Thursday, September 04, 2014

Who are you video-chatting with? Oh, just with Pope Francis

It wasn't a regular videochat. Pope Francis simultaneously talked to young people from five continents, all connected at once, thanks to the Internet.

This unusual encounter took place during the presentation of 'Scholas.Social,' the first social network for schools. The education project backed by the Pope was launched in the Vatican.

During their chat, the young students asked the Pope all types of questions. Cameron, from Australia, wanted to know how Scholas helps bringing people together. Pope Francis answered that sharing experiences is the best way to fight discrimination.

Eyal, from Israel, told him that Jews, Muslims and Christians get along well at his school. He also invited him to visit the Holy Land again.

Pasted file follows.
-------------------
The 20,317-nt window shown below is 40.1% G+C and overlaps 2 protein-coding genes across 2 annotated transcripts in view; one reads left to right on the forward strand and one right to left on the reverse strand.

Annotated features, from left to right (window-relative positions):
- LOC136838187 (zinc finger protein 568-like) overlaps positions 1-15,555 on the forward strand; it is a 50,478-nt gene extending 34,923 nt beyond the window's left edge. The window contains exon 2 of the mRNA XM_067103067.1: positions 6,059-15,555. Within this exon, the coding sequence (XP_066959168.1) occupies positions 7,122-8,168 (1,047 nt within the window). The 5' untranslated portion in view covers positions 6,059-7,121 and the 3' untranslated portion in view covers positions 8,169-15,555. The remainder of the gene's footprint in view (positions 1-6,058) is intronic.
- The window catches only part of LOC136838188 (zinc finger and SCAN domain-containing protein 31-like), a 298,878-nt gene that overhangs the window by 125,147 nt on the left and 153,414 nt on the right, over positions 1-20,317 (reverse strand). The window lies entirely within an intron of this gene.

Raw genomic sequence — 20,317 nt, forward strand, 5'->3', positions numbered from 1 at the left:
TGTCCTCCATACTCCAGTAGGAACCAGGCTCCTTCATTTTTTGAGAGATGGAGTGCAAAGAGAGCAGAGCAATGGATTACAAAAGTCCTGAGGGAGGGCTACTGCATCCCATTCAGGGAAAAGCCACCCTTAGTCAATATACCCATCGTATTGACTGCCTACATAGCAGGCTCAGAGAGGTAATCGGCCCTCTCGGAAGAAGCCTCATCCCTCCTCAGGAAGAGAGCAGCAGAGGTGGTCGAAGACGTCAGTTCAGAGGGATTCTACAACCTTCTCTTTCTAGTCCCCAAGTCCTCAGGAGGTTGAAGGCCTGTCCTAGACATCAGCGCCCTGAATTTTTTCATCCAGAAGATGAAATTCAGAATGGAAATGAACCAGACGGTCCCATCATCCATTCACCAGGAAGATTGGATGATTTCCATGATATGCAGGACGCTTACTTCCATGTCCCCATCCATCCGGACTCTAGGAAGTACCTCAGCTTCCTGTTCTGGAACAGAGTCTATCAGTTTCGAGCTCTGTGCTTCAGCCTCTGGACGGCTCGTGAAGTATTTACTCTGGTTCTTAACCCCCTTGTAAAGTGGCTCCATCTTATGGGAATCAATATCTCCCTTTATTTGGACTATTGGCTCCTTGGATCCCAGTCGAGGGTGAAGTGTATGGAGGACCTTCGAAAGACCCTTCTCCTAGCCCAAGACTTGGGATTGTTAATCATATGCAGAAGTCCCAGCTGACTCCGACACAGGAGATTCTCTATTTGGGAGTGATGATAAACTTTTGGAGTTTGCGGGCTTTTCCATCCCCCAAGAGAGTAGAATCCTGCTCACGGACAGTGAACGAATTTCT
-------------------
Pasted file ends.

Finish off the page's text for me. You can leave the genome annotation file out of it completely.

But the Pope's best answer was to a Turkish boy who wondered about the future.

"I don't have that crystal ball that witches use to foresee the future. But I want to tell you  something... Do you want to know where the future is? It's in your heart, in your mind and in your hands.”

Despite being broadcast online, the atmosphere of the conversation  was so intimate that some kids had a funny way of posing some questions.

"I'll ask you some questions. Don't get nervous.”

In the end, what Christian, from South Africa, wanted to know was how Scholas was born. Pope Francis said that it was a way for young people to share values, like for example, playing sports.

"Sports saves us from selfishness and helps us to not be selfish. It's important to work together, to study together and to walk the path of life together. You see, I was not scared by your question. Thank you very much.”

And althought the signal was weak during the connection to El Salvador, Pope Francis gave young Ernesto a clear message: he warned him against criminal gangs like the so-called "maras.” He encouraged the group to look out for each other and to stay away from the violence.

After nearly 20 minutes, the Pope ended the videochat asking young people to "dream the future.”

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